Farm and Food File: The boys of my summer arrive every April
I was very young — I had just turned eight — to begin a torrid love affair but the St. Louis Cardinals made it easy. It was 1963, Stan Musial’s last year in baseball, and the young team began the season hot and stayed hot through July.
So hot, in fact, that the starting infield for the National League’s All Star team that year was all Cardinals; around the horn, first to third, it was Bill White, Julian Javier, Dick Groat, and Ken Boyer.
And on the bench was Stan the Man himself, playing in his record, 24th All Star game.
Like I said, love came easy in 1963.
That final Musial summer was only a taste of the supreme delight to come in 1964. When that team came north from spring training, though, it still had a hole in its line-up, Stan’s leftfield spot. No one that Manager Johnny Keane had tried seemed to fit. Who could replace a legend?
Only another legend and on June 15, 1964, it arrived when the Cardinals traded a tiring star pitcher, Ernie Broglio, for a fleet-but-floundering Chicago Cubs outfielder named Lou Brock. The leadoff-hitting Brock would never replace Musial, but Stan’s ghost gave the skinny kid room and he blossomed.
Still, Brock’s spark couldn’t ignite the team that had won 90 games the year before. Two months after his arrival, the Cardinals languished 10 games back of league-leading Philadelphia.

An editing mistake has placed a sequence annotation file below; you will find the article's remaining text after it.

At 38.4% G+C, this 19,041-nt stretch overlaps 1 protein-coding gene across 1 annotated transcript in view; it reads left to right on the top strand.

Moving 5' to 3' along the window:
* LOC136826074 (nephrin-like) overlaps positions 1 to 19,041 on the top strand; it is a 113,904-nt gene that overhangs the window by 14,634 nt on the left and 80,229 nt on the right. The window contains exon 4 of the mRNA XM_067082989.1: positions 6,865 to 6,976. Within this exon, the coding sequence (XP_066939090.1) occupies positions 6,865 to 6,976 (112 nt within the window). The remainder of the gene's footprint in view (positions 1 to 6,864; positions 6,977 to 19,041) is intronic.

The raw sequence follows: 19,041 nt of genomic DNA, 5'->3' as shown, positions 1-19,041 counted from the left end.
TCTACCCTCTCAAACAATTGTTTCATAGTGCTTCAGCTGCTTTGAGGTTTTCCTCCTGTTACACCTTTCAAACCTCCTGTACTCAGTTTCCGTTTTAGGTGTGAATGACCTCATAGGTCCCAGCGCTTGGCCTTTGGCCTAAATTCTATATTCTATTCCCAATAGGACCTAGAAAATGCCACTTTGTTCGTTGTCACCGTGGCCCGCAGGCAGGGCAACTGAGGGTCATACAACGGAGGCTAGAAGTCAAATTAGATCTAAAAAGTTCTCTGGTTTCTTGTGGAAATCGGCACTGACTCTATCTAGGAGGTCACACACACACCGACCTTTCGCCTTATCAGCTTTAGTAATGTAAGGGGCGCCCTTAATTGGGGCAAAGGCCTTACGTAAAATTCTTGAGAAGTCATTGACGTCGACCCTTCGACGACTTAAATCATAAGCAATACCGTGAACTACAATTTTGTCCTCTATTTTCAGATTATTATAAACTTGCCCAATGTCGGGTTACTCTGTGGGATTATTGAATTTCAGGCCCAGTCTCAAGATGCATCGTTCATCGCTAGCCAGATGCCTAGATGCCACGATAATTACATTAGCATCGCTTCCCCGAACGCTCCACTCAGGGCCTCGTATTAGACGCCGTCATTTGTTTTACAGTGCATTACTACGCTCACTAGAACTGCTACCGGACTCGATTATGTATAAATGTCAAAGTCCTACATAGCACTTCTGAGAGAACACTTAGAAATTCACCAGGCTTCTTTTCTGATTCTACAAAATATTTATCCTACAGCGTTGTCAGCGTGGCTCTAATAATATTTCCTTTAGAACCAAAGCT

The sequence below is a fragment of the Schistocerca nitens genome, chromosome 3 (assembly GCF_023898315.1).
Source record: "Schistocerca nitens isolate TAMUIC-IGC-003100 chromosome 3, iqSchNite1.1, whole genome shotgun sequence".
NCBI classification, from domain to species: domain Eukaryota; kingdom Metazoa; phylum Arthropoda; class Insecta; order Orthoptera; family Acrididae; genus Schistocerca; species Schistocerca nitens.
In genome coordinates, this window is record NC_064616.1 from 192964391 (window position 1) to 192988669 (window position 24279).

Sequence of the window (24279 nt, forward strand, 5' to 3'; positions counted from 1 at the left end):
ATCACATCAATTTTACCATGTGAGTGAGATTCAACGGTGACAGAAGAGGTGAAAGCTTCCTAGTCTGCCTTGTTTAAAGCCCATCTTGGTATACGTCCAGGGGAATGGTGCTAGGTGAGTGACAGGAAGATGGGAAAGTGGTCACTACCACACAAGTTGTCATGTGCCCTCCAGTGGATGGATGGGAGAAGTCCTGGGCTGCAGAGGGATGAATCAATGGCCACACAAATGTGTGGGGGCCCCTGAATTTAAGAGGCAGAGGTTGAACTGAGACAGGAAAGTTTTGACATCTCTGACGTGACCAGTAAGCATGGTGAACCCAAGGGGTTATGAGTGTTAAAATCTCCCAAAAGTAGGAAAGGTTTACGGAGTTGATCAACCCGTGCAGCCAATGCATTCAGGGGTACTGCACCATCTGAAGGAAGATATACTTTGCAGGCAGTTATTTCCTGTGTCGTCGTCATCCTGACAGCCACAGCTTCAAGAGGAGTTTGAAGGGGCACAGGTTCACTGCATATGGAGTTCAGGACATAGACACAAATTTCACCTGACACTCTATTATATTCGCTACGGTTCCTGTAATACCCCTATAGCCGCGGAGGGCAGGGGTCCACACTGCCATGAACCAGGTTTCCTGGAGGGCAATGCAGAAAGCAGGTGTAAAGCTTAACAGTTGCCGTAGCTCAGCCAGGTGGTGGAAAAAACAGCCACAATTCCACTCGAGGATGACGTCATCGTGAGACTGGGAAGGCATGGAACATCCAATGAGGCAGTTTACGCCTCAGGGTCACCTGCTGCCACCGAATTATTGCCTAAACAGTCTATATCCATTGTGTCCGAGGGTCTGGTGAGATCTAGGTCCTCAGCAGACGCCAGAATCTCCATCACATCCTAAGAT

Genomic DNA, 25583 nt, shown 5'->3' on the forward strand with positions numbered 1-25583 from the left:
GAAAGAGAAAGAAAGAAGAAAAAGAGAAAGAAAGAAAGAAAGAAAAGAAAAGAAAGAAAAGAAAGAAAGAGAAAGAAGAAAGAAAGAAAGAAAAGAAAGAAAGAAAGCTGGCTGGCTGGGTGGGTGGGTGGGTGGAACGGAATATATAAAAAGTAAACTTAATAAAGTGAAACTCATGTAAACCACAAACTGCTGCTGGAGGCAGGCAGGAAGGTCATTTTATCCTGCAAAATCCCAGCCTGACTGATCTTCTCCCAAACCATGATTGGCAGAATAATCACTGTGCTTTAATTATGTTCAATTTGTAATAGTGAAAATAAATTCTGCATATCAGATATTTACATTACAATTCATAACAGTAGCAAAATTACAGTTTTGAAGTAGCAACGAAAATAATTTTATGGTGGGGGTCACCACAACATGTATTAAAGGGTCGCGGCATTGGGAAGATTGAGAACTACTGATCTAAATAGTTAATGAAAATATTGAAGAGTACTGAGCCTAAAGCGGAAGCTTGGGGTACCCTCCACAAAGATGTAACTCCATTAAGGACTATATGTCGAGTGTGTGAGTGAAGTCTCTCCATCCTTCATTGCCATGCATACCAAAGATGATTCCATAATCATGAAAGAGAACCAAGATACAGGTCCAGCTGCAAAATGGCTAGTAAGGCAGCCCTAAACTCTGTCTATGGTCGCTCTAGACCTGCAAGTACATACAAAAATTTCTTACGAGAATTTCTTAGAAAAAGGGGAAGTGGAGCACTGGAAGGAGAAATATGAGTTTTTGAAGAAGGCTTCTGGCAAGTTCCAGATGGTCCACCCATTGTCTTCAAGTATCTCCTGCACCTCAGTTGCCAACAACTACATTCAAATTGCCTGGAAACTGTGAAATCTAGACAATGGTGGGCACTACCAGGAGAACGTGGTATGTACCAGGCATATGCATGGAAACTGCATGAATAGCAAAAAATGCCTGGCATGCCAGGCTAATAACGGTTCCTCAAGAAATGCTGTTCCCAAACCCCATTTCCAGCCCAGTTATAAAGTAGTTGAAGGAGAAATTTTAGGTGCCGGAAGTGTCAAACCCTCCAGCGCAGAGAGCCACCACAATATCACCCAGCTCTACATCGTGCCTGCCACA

Cardinals’ owner, beer baron August A. Busch, Jr., decided to act. Since Augie Jr. couldn’t fire any players, he fired the team’s general manager, Vaughn “Bing” Devine. It was Devine, of course, who only 60 days earlier had pulled off what would soon become the biggest steal in baseball history, the Brock-for-Broglio deal.
In mid-September, the team turned some unseen corner and began to make a run at league leaders Philadelphia and Cincinnati.
Then, at the end of the month, one of those beautiful baseball things happened: the Phillies lost 10 games in a row while my Cardinals won eight in a row. The Cards, improbably, were in first place and stayed there until late Sunday, Oct. 4, when they clinched their first pennant in 18 years.
When the final out that sent the Cardinals to the 1964 World Series was made, my father danced a little jig in the milking parlor. I know because I was with him, too nervous to stay home and listen to the game alone.
What a sight! What a day! What a year!
The World Series pitted the now-flying Cardinals against the powerful New York Yankees, the only major league team to win more pennants and World Series than St. Louis.
But there was a hitch; by tradition, all World Series games were day games. That meant, of course, several games would be held on school days. What rotten luck.
But lightening struck again: My teacher at St. John’s Lutheran School that year — a dour lady who ruled the classroom with a pine scepter made from a bed board — was a Cardinals fan. She brought a transistor radio to school so no one missed one pitch or one beer commercial of one game.
The 1964 Series was baseball at its best, a seven-game nail biter that was won by the boys of my youthful spring and summer. I cried — it seemed like everyone cried — when pitcher Bob Gibson got the final Yankee out on a weak pop fly to second.
And now I tear up whenever I hear that one of these incredible players has traded baseball glory for eternal glory. It’s hard to let go of those who were bona fide heroes on the southern Illinois dairy farm of my youth and, in most cases, I never will.
Brock. Gibson. Boyer. Shannon. McCarver. Flood. Sadecki. Washburn. Maxvill. Groat. White. Javier.
Yes, they won a few World Series but they also won millions of hearts, and mine still beats faster at the mention of their names. That’s love, right?